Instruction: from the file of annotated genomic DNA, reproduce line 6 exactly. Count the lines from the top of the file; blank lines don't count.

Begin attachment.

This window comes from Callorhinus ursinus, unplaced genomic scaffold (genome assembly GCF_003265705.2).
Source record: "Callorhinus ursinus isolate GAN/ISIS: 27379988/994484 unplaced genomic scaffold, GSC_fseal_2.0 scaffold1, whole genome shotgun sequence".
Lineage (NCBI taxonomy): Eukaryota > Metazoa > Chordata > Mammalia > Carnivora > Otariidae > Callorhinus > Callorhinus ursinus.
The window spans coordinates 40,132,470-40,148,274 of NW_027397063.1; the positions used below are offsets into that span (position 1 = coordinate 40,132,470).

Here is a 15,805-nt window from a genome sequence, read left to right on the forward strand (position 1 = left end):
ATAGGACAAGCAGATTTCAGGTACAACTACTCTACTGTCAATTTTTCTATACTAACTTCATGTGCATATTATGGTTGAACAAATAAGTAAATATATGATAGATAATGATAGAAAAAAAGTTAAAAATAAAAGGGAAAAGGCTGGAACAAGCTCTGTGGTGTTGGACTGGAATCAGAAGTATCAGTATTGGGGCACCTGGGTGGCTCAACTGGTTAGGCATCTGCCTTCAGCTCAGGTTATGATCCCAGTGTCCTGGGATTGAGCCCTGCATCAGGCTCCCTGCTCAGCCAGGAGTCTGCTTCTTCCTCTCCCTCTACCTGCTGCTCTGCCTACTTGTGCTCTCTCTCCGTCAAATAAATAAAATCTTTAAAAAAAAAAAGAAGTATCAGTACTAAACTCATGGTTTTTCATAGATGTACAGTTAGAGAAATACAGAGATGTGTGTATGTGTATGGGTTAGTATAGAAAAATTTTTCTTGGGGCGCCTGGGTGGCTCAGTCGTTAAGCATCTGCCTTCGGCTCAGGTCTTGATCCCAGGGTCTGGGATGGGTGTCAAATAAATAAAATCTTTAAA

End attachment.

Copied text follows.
ATAGGACAAGCAGATTTCAGGTACAACTACTCTACTGTCAATTTTTCTATACTAACTTCATGTGCATATTATGGTTGAACAAATAAGTAAATATATGATAGATAATGATAGAAAAAAAGTTAAAAATAAAAGGGAAAAGGCTGGAACAAGCTCTGTGGTGTTGGACTGGAATCAGAAGTATCAGTATTGGGGCACCTGGGTGGCTCAACTGGTTAGGCATCTGCCTTCAGCTCAGGTTATGATCCCAGTGTCCTGGGATTGAGCCCTGCATCAGGCTCCCTGCTCAGCCAGGAGTCTGCTTCTTCCTCTCCCTCTACCTGCTGCTCTGCCTACTTGTGCTCTCTCTCCGTCAAATAAATAAAATCTTTAAAAAAAAAAAGAAGTATCAGTACTAAACTCATGGTTTTTCATAGATGTACAGTTAGAGAAATACAGAGATGTGTGTATGTGTATGGGTTAGTATAGAAAAATTTTTCTTGGGGCGCCTGGGTGGCTCAGTCGTTAAGCATCTGCCTTCGGCTCAGGTCTTGATCCCAGGGTCTGGGATGGGTGTCAAATAAATAAAATCTTTAAA